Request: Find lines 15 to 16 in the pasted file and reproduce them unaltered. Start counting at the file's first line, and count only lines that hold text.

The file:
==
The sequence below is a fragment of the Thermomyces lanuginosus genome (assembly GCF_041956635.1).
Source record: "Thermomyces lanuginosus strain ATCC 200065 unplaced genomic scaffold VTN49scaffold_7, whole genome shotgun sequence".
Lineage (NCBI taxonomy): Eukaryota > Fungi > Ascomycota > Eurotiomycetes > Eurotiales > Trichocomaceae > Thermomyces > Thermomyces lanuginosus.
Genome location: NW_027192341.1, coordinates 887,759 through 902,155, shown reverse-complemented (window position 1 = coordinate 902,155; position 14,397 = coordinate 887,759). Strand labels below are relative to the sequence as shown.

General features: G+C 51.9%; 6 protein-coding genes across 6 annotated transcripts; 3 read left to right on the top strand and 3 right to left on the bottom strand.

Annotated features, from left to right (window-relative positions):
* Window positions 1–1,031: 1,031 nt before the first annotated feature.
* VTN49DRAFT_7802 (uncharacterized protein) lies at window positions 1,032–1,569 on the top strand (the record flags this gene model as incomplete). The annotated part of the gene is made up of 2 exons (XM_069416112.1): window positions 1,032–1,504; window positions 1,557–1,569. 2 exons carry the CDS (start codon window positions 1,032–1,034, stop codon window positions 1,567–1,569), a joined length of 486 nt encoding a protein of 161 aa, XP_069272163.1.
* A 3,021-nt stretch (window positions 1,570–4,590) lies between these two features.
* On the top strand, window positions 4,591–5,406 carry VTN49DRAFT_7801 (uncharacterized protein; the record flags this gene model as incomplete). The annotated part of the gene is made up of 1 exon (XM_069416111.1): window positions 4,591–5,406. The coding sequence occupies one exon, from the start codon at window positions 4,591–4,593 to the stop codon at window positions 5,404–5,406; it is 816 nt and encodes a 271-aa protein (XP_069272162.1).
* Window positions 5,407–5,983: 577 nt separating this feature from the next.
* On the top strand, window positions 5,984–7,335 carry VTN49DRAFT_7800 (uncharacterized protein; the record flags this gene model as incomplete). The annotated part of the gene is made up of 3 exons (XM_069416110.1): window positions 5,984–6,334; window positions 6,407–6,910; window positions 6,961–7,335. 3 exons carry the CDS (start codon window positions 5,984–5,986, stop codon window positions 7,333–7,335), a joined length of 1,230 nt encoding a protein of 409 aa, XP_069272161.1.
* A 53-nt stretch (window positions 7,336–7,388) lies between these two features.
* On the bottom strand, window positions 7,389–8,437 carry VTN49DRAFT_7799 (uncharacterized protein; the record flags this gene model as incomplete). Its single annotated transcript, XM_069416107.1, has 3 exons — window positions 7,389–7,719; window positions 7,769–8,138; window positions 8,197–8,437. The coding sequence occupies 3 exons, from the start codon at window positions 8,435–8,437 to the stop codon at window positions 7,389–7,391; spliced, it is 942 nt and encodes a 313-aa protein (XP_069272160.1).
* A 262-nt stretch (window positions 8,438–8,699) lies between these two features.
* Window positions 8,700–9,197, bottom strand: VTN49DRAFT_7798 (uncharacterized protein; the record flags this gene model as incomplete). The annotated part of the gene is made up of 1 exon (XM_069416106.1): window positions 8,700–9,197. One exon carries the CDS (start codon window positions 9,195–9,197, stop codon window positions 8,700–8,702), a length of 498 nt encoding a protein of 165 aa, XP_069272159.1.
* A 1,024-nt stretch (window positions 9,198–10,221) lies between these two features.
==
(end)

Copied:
* A 262-nt stretch (window positions 8,438–8,699) lies between these two features.
* Window positions 8,700–9,197, bottom strand: VTN49DRAFT_7798 (uncharacterized protein; the record flags this gene model as incomplete). The annotated part of the gene is made up of 1 exon (XM_069416106.1): window positions 8,700–9,197. One exon carries the CDS (start codon window positions 9,195–9,197, stop codon window positions 8,700–8,702), a length of 498 nt encoding a protein of 165 aa, XP_069272159.1.